Throughout her memoirs, Ms. Geimer describes her early teenage looks in less than glowing terms, but the question left unanswered is whether or not she thought the photos Polanski took of her, featured throughout the book, revealed a girl of determined poise who would become the woman she now is, despite and because of the events of that day with Polanski and the occasional madness of the decades following.

I finally finished reading The Maltese Falcon. It’s been over a decade since I saw the movie that everyone rightly remembers with everyone who should have been in it. Movie adaptations almost always diverge from the source material out of necessity, but the unsavouriness of the novel makes me wonder how different the original pre-Hays Code 1931 film adaptation is from the book and from the later version. Sam Spade on the page is brilliantly unlikable and Dashiell Hammett’s prose is far looser than Raymond Chandler’s, which is the best way the story could have been told. The production code gave a few films more than a thorough mangling (I still dream of the day the footage of the boathouse scene in Rebecca as shot by Hitchcock with the proper unfolding of events is found in some dusty warehouse or abandoned bus station locker) and finally seeing Fritz Lang’s Metropolis opened my eyes to the fact that major-studio nudity on film was not more than likely invented by Otto Preminger sometime in the sixties. I suspect that the pre-code Maltese Falcon also has a similar unsavoury truth to it that Huston’s masterwork, for all its grandeur, lacks.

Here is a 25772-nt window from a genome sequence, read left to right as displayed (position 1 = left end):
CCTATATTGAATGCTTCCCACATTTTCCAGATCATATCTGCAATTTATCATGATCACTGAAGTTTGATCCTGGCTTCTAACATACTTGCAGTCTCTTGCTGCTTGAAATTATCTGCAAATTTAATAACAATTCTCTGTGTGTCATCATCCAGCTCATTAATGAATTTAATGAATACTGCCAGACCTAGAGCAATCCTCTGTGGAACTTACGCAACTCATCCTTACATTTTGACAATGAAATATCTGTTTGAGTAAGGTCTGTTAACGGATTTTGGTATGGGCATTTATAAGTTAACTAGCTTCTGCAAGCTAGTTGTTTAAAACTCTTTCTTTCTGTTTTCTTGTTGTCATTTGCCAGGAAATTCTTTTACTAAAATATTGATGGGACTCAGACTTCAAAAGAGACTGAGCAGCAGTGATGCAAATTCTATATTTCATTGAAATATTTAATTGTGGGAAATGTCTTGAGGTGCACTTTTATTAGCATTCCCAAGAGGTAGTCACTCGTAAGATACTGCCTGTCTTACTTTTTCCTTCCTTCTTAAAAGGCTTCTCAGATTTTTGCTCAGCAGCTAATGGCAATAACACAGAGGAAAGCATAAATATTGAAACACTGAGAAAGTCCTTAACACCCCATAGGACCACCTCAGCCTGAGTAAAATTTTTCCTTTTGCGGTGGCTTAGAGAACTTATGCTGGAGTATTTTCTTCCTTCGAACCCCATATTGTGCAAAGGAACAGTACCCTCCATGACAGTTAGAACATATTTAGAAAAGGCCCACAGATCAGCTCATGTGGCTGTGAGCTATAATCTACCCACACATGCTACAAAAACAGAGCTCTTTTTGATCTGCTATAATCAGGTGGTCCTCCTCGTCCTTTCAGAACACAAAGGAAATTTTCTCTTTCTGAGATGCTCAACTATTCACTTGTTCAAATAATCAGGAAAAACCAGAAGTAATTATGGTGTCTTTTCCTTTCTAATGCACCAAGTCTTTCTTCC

My next adventure in things I should have already done is The Murder of Roger Ackroyd by Agatha Christie.

Film audiences have lost perhaps their greatest champion. Roger Ebert died of cancer yesterday at the age of 70, days after announcing his “leave of presence” from his duties at the Chicago Sun-Times and his online enterprises because of the disease’s unexpected return. I have no personal recollections of the man and can’t say anything here about him that hasn’t been said better elsewhere by his friends, family, and fellow film critics. There is a lot to say about the life of Roger Ebert, and it is being expressed eloquently today.

One of the best articles I had read recently about Ebert, his life, and his struggles with cancer was published in 2010 in Esquire magazine, and it is still remarkable for the stunning photograph of the mandible-less Ebert, living intelligence playing about his eyes. Ebert himself took issue with the writer’s assertion that “Ebert is dying in increments, and he is aware of it,” but Ebert also acknowledged the need for dramatic license in telling the story.

Rest in peace, Roger. Thank you for all you did to guide my appreciation of film over the years. I hope the last book you read was a good one.